Importantly to the CETA debate in Europe, the statement points out that both the European Parliament and a Sustainability Impact Assessment of the Canadian trade deal recommend against a NAFTA-like investor lawsuit process. “European and Canadian legal systems are more than capable of handling disputes between investors and governments in cases of serious wrongdoing or breach of contract,” it says.

A press release about the statement pointed out that “In 1998, European and Canadian opposition to investor-state dispute settlement put an end to the planned Multilateral Investment Agreement, which would have extended these extreme investor protections to the entire OECD region. In the same spirit and in light of the rebirth of this failed corporate project in the Canada-EU trade deal, the European, Canadian and Quebec groups listed below ‘demand that the EU and Canada cease negotiating investor rights and an investor-state dispute settlement process into the CETA.'”

Manitoba loses under CETA

Also last week, the Canadian Centre for Policy Alternatives released a report by John Jacobs warning Manitobans about the restrictions CETA will put on economic development policy options, and the potential loss of 3,800 jobs.

“The think-tank, which says it focuses on social and economic justice issues, argues the deal could wipe out rules in provincial and municipal government contracts that set quotas for local hiring and purchasing,” reported the Winnipeg Free Press. “The report also suggests any deal could add to an existing trade imbalance, which sees Manitoba export mostly raw material to Europe while importing finished products.”

Jacobs explains:

The Manitoba government and manufacturing sector have initiated strategies to expand advanced manufacturing and to increase exports. CETA could derail these efforts. The removal of tariffs and the ability of governments to implement industrial policies could reinforce the export of primary and low value added commodities and undermine the province’s advanced manufacturing strategy.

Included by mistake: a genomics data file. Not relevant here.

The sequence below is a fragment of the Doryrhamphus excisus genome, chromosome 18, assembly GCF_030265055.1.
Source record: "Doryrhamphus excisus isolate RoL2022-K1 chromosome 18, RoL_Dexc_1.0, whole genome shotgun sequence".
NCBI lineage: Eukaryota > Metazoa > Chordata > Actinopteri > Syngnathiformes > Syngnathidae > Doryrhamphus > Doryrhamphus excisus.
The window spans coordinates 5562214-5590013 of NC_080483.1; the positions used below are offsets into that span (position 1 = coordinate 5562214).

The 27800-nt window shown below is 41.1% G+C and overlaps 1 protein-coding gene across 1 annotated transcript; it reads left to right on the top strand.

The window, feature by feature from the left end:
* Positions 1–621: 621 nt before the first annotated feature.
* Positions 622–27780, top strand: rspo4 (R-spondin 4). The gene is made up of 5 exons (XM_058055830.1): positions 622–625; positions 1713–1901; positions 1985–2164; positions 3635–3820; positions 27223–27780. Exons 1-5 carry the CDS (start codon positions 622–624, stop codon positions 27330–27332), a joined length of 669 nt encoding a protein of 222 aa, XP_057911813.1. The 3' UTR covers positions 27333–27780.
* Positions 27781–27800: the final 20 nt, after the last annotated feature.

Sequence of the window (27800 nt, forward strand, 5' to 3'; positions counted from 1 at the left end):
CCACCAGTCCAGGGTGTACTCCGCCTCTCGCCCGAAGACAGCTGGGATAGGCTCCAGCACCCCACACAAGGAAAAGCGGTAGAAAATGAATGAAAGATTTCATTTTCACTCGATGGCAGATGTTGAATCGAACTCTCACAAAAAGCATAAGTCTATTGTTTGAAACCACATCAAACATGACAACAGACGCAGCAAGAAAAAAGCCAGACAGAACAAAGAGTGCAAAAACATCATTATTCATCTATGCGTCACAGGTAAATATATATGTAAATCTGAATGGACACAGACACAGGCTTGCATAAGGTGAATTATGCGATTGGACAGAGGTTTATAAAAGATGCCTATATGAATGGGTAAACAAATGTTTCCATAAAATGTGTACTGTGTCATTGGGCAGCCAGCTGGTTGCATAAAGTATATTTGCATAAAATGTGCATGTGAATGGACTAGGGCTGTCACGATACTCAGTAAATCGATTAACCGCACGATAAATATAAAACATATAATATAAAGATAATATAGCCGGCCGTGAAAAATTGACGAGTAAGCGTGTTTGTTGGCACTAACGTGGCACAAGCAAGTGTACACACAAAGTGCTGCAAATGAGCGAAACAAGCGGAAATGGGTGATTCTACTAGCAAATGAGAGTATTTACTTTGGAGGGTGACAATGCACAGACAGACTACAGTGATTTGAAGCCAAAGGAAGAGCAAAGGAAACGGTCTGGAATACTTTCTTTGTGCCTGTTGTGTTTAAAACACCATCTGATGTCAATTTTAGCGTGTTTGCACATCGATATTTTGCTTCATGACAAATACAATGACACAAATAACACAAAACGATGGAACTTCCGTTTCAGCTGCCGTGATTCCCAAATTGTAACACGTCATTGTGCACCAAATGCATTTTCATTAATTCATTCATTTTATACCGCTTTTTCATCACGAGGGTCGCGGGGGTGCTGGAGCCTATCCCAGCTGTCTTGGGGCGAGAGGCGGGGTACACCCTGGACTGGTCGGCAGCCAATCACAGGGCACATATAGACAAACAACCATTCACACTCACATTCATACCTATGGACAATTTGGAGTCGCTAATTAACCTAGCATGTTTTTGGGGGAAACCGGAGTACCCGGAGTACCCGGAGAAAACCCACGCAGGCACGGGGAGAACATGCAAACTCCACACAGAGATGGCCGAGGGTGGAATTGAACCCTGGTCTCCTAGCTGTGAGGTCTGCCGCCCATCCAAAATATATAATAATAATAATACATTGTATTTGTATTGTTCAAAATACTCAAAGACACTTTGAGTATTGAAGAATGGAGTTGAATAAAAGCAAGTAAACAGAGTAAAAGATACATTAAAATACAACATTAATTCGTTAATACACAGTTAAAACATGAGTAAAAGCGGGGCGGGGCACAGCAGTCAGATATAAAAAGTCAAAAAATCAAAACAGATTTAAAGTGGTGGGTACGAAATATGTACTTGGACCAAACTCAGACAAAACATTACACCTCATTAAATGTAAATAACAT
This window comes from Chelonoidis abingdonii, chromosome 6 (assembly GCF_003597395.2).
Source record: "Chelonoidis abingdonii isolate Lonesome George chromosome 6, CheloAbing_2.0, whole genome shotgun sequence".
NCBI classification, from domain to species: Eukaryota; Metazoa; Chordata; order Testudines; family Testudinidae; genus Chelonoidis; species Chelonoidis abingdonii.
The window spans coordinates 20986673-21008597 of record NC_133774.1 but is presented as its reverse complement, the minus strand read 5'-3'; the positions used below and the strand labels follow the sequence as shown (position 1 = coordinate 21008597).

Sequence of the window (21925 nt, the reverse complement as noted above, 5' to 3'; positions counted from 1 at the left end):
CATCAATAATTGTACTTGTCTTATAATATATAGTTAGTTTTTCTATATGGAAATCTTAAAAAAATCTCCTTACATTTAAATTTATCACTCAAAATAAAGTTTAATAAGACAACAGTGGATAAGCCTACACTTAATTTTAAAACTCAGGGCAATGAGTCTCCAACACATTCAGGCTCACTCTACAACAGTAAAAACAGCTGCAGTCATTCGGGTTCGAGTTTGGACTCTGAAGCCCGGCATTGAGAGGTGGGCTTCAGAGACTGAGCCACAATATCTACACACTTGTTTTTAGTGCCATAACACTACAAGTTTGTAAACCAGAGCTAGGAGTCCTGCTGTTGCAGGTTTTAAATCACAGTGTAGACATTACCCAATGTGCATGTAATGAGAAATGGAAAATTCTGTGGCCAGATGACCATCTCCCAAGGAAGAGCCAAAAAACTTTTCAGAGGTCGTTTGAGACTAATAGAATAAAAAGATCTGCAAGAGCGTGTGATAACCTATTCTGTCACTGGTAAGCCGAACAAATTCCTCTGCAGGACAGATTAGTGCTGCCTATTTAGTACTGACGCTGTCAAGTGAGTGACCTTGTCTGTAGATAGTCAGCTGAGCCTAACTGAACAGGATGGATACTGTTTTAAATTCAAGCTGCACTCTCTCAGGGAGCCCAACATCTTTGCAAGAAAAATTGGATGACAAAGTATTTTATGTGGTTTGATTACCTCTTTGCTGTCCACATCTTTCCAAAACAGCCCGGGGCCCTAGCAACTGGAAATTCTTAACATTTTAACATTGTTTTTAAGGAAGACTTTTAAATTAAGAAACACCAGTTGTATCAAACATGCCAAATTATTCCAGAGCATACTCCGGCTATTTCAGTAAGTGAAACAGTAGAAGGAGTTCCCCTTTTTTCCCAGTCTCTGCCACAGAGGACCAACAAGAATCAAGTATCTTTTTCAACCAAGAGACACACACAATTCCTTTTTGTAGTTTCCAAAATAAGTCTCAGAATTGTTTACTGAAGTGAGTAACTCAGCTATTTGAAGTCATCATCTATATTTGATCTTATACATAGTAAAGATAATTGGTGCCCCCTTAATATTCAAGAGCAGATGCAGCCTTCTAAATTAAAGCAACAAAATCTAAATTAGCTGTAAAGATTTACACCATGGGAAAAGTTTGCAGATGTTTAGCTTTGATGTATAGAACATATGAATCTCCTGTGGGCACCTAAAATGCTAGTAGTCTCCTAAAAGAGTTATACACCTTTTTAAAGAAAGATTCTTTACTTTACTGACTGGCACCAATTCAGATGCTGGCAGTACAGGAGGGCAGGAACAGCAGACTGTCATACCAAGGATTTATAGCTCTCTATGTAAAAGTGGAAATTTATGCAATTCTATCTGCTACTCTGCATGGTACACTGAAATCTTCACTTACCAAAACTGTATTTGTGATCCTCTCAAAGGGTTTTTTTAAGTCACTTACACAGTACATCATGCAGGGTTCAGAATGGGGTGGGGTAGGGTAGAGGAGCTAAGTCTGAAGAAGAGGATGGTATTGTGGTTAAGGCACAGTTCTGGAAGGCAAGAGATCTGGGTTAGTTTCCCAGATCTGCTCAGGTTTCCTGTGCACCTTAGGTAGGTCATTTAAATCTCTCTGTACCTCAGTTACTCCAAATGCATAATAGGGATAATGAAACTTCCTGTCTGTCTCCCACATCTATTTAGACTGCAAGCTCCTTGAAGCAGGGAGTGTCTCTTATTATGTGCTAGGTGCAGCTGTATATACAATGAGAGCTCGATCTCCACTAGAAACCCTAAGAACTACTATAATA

Summarizing some of the CCPA’s other findings, the National Union of Public and General Employees writes that CETA could also “increase the costs of public services and curtail the ability of the province to deal with emerging issues such as climate change, economic volatility and new technologies,” and “increase the costs of pharmaceutical drugs in Manitoba by up to $81 million annually.” This is on top of the risk of expensive litigation under the proposed investor-state dispute settlement process.

When a conclusion is not the end

Earlier in the week, the National Post‘s John Ivison reported that “trade sources suggest a framework deal is sitting on the Prime Minister’s desk, waiting for him to decide whether the terms are likely to cause him unacceptable political headaches.” The CETA framework would include not just the agricultural options but also proposals for pharmaceutical intellectual property rights that even the federal government knows will make drugs more expensive in Canada.

Had things worked out for Canada and the EU, Ivison wrote that Fast and De Gucht were planning to “announce a summit between Mr. Harper and José Manuel Barrosa (sic), the EU president, to close the deal.” That didn’t happen. But it probably will — eventually. Just like eventually De Gucht will (probably) get his U.S. trade negotiations going, despite a failure to launch during the EU trade commissioner’s trip to Washington D.C. before his Ottawa talks, since EU leaders committed today to a free-trade zone.

For those of us hoping to Put CETA on Ice, it’s important to remember that concluding the negotiations does not automatically mean they can sign a deal and that signing will not automatically lead to a successful ratification. The Canada Europe Roundtable for Business (CERT) acknowledged as much this week when the lobby group “urged negotiators to wrap up a deal soon, noting any agreement would have to be voted on by the European Parliament, which is due to hold elections in April 2014,” according to Reuters.

We’re into year five of this fight as Canadians turn to the Trans-Pacific Partnership, Canada’s Foreign Investment Protection Agreements, and the new Harper Americas strategy (FTAs, mining, security) as focal points for resistance to corporate- and profit-driven economic globalization. With luck and some hard work, we will remember 2013 as the year these struggles came together to seriously undermine the Harper government’s unfair and unsustainable trade agenda.